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Community rallies to help people displaced by helicopter crash

jojacobs@vagazette.com

Just as firefighters rushed to combat the blaze that erupted when a helicopter crashed in a Williamsburg neighborhood, so too have neighbors and humanitarians rushed to help displaced residents pick up the pieces of their lives.

An otherwise normal afternoon was shattered when a helicopter crashed into a condominium building in Bristol Commons, a neighborhood off Ironbound Road. The crash killed 91-year-old resident Jean Lonchak Danylko and the helicopter pilot. It also displaced the residents of 10 units.

Faced with this disaster, neighbors who were once strangers have come together to help those in need.

Margo Bridge has lived at Bristol Commons for three years. She didn’t know everyone who sought shelter in her home when a helicopter crashed just yards away on Sunday afternoon.

“It sounded like a bomb went off,” she said. “I came down and I looked out the door. It was flames.”

“People we’re just running,” she continued. “I opened my front door and I just told everybody to come. And everyone just ran in.”

Bridge bonded with her neighbors that day. That spirit of community is what residents hope will carry them as they support their neighbors in their time of need.

“It’s shameful half the people didn’t know the people in the building,” she said.“People walk around with cellphones in their face and they don’t know each other.”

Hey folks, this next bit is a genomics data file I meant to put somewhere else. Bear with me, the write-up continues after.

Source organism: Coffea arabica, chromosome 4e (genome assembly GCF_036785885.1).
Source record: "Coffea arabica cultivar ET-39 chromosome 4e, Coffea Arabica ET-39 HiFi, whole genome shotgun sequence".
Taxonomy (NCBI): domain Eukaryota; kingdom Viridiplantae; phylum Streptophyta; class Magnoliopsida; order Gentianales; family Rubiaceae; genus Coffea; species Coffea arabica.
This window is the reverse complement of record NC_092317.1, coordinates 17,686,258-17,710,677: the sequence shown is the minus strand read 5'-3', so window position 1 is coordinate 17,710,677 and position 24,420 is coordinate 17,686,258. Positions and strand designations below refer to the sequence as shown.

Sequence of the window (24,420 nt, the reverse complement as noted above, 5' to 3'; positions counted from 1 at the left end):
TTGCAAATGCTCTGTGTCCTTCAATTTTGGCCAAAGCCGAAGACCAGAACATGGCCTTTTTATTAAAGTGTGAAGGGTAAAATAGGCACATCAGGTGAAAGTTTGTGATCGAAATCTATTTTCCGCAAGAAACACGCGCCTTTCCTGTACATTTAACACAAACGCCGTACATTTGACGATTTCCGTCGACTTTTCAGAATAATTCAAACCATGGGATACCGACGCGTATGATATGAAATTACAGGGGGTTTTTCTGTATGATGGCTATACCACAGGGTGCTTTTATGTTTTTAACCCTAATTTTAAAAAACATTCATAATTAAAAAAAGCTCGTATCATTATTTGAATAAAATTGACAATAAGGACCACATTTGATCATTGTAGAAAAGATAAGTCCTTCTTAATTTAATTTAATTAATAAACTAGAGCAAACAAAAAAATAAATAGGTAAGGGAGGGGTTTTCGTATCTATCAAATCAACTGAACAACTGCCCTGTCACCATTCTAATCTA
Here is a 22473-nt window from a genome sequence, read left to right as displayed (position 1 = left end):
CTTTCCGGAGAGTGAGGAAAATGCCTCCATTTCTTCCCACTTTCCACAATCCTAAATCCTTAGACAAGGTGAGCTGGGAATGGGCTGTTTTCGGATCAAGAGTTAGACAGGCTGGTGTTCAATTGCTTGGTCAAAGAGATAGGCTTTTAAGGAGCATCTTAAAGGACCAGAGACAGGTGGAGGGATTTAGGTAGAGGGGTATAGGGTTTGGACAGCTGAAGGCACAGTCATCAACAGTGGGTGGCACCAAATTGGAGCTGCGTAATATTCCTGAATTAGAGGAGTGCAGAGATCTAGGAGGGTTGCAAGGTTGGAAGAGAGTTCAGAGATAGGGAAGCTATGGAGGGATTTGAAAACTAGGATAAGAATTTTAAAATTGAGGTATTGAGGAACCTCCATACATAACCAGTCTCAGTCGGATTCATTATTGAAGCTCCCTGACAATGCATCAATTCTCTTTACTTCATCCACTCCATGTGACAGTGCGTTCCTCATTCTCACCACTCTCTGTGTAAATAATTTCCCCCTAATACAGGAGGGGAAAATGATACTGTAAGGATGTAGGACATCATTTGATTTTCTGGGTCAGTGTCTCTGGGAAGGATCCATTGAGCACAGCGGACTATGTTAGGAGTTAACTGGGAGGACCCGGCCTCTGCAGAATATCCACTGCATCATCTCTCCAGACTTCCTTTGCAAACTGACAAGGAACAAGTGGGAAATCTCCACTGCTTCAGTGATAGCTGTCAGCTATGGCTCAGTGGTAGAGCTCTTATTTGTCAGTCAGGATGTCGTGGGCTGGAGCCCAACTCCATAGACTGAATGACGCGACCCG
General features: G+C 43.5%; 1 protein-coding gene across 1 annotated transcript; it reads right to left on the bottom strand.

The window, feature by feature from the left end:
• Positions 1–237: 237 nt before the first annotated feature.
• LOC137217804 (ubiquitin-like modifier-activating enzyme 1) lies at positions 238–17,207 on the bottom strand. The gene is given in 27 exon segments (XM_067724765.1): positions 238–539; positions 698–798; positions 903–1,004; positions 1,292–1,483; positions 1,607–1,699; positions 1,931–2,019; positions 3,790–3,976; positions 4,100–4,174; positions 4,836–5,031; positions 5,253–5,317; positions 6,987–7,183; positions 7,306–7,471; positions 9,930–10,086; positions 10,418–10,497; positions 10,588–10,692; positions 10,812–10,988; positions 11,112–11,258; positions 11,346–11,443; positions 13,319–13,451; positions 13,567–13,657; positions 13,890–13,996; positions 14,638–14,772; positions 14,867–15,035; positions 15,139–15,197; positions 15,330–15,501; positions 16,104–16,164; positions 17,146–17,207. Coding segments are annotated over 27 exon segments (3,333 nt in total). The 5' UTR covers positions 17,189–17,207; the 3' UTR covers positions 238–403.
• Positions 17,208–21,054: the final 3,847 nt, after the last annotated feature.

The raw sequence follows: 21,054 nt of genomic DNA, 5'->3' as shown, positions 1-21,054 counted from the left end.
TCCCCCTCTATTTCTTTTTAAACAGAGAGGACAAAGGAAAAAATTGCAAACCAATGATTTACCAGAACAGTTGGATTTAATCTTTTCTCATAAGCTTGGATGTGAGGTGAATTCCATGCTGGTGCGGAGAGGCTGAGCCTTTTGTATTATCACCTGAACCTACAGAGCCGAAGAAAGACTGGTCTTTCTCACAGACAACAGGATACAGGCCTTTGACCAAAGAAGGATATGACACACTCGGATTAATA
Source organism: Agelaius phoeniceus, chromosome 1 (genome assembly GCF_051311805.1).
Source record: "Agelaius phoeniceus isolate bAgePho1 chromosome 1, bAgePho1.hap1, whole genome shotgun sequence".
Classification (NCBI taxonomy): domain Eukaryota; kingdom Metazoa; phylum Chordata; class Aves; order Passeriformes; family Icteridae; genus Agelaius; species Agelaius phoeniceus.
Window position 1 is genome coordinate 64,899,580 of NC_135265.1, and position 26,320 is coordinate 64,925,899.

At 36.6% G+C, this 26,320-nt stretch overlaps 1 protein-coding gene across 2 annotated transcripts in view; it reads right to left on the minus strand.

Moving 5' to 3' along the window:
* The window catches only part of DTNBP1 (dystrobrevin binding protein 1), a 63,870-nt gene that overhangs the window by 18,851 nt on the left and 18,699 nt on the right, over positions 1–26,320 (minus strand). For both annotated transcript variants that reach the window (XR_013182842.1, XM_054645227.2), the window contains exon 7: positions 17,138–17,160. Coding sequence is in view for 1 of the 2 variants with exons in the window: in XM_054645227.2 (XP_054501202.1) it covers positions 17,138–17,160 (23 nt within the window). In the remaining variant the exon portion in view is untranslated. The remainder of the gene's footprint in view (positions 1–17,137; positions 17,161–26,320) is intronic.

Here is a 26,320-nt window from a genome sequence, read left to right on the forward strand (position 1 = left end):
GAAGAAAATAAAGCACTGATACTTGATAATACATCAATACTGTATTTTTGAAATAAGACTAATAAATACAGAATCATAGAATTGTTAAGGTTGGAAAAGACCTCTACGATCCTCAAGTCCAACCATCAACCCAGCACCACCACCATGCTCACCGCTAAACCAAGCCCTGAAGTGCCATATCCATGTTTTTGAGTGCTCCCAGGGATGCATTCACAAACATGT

She and other residents aim to change that. Bridge was among a handful of residents who crowded into the complex’s clubhouse Monday evening to figure out how to help those affected by the crash.

“We talked about getting to know each other better because we all kind of realized that’s very important. We talked about having the families get in touch with us to see what we can do to help them out,” said Simon Zagata, a resident who attended the meeting Monday.

The group is still formulating exactly what the residents displaced by the crash will need. With whole homes destroyed, anything would useful, Bridge said, suggesting gift cards to places such as Walmart and clothing.

The group hopes local businesses will take notice and chip in as well, Bridge said.

“Any help will be appreciated,” she said. “They have nothing. They lost everything.”

Bristol Commons hasn’t had to fend for itself. Red Cross workers were on scene shortly after the crash, handing out water bottles to first responders and residents.

Ten households were immediately affected by the crash. The occupants of eight affected units found shelter with friends and families, while the Red Cross provided shelter to the occupants of the remaining two units Monday. As of Tuesday afternoon, just one family was still utilizing shelter assistance, Red Cross spokesman Jonathan McNamara said. The Red Cross hadn’t received new requests for help as of Tuesday afternoon.

“We’re here to help them figure out what their next move will be,” McNamara said. “We’re serving as an advocate.”

The Red Cross assists with finding temporary housing and can also provide food, clothing and other household items. It can also help replace eye glasses and medications that were destroyed by the crash, McNamara said.

The Red Cross will continue to keep tabs on the displaced residents and render assistance as requested, McNamara said.